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Every year, the draft is littered with college playmaking wide receivers. Usually teams fall in love with at least one of them and select them early, which results in a wasted pick the majority of the time. Wide receivers, in general, are the most prone to being “busts” in the NFL because they face the steepest learning curve outside of the quarterback position.

A receiver’s first duty in the pros is to get off the line of scrimmage, a very difficult aspect of the game for most to grasp. They need to have two or three of what I call “win” moves at the line that enable them to get past a pressing corner. Next, they need to understand leverage, and how a cornerback is playing. Many times one can tell before the snap what an entire defense is doing by looking at the cornerback’s hip angles. But in the NFL, after the snap is vital as well.

In the pros, there’s a lot of late rotation by the safeties that must be accounted for. That’s what tells the receiver which route he’ll run once he makes a “sight adjustment”. Running routes is very difficult and it’s something that Tennessee wide receiver Cordarrelle Patterson, an expected first round selection, needs to work on. A lot.

Patterson wasn’t asked to run many complicated routes at Tennessee, mostly sticking to smoke, hitch, slant and shallow routes. They were used to get the ball into his hands as quickly as possible because of his deadly vision after the catch. He simply made most of his plays by weaving through defenses and making hard, ankle-breaking cuts. However, he’ll have less of a chance to do that in the NFL, so his route-running has to be better. A lot better.

One example of his concerning route-running came on a simple fade route. That’s one of the most common routes in the NFL, particularly on short down and distances and in the red zone. Coaches teach receivers that they must get off the line of scrimmage if pressed, and they absolutely have to create space between themselves and the sideline. The width can vary, but it’s generally taught that five yards is sufficient. Keeping all of this in mind, let’s look at Patterson’s fade route against Florida this past season.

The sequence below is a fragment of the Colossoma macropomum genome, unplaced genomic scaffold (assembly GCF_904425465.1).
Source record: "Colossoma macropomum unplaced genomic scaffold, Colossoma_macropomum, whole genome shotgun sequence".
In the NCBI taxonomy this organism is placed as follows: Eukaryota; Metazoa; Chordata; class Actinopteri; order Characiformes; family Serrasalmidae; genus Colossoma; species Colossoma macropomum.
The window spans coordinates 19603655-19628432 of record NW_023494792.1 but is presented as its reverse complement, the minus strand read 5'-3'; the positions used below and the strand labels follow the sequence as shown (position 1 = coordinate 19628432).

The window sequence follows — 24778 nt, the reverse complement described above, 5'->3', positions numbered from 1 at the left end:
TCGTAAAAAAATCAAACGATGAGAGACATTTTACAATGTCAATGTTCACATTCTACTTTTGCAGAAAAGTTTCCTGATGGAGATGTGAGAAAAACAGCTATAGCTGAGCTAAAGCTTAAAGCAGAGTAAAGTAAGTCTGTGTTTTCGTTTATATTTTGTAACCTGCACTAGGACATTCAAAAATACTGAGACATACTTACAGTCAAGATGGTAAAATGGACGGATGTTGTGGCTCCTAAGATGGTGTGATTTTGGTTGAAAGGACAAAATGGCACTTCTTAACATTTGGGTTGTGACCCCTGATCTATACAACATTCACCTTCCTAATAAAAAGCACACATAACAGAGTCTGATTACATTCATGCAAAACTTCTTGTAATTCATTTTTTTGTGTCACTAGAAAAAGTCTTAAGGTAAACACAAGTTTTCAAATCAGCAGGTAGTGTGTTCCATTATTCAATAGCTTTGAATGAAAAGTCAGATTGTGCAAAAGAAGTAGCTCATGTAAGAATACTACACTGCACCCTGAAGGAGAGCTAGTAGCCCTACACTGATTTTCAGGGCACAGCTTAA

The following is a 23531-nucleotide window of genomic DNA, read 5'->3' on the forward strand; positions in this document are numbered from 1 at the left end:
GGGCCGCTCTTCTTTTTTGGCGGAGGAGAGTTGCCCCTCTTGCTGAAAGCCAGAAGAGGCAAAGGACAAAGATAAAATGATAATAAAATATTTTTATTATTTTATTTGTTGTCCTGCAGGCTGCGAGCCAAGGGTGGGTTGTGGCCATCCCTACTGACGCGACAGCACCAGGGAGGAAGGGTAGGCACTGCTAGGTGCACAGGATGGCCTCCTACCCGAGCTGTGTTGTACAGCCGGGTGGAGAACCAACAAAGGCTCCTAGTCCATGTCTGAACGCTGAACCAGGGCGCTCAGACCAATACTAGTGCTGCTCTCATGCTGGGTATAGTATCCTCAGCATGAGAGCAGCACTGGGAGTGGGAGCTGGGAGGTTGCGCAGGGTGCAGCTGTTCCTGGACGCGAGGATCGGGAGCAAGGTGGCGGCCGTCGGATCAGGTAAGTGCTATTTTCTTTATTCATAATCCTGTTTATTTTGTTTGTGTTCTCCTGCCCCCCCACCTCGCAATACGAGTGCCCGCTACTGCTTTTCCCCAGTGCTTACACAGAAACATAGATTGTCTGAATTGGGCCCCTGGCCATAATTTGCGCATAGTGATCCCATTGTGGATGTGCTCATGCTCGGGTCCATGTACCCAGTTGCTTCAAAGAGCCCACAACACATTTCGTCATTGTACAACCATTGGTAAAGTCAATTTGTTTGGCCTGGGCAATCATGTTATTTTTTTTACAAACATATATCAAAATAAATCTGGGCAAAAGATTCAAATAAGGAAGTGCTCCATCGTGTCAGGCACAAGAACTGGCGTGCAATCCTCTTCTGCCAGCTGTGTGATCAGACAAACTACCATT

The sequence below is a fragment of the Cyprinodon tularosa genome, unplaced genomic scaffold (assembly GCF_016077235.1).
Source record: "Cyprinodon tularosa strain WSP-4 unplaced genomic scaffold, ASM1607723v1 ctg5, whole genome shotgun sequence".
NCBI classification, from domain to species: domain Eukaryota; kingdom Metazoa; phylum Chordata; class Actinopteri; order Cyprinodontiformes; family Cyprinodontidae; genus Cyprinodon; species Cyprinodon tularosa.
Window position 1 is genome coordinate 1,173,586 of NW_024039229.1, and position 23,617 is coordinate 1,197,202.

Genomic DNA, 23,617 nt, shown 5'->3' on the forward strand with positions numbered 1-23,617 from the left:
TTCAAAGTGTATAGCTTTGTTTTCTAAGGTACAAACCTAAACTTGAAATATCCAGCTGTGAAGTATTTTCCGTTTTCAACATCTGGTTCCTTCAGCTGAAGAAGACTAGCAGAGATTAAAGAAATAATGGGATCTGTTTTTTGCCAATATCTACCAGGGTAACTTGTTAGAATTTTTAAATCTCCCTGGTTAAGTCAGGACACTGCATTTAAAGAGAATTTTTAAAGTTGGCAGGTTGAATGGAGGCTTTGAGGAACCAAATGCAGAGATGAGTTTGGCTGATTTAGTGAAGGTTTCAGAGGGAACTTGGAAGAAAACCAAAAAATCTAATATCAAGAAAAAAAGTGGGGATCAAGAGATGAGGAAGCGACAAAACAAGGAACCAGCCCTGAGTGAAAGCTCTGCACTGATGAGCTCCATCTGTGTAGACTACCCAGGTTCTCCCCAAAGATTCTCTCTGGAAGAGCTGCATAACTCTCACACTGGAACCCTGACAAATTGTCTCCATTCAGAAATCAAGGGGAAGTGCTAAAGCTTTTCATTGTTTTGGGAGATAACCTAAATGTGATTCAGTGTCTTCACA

Patterson is split out left into the boundary side of the field against what’s going to amount to a three deep set by the Gators defense. This means he has reduced space to work with, making it important that he beats the cornerback in the first five yards and creates space down the sideline.

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As soon as Patterson leaves the line of scrimmage, the cornerback puts his outside arm on him and reroutes him as the two are running downfield. This is the first issue that the Vols receiver runs into. He struggles to overcome the physicality of the cornerback because he doesn’t use his hands. He lets the corner ride him out toward the sideline, thus eliminating room for Patterson to use any sort of technique to create separation for himself and making it more difficult for the quarterback to place the football.

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At the top of the route, Patterson has nowhere to go. That’s a huge problem, and it makes the throw extremely difficult for the quarterback. Fortunately, his quarterback made a brilliant throw to the back shoulder and the cornerback was too aggressive, taking himself out of the play. The pass ended up being caught, but not without difficulty. The space between Patterson and the sideline is suffocating, and will not be good enough at the next level regardless of his physical talent. In this case, the passer will throw the ball out of bounds more often than not.

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If Patterson plans on being an elite receiver at the next level, he’s going to have to improve his route-running. He won’t be able to make a living running quick routes that get him out in space because when it’s third-and-long, he’ll have to make a big play 12 to 15 yards downfield. Running poor routes won’t allow him to make any plays, and a franchise could once again be faced with a high selection bust at the position.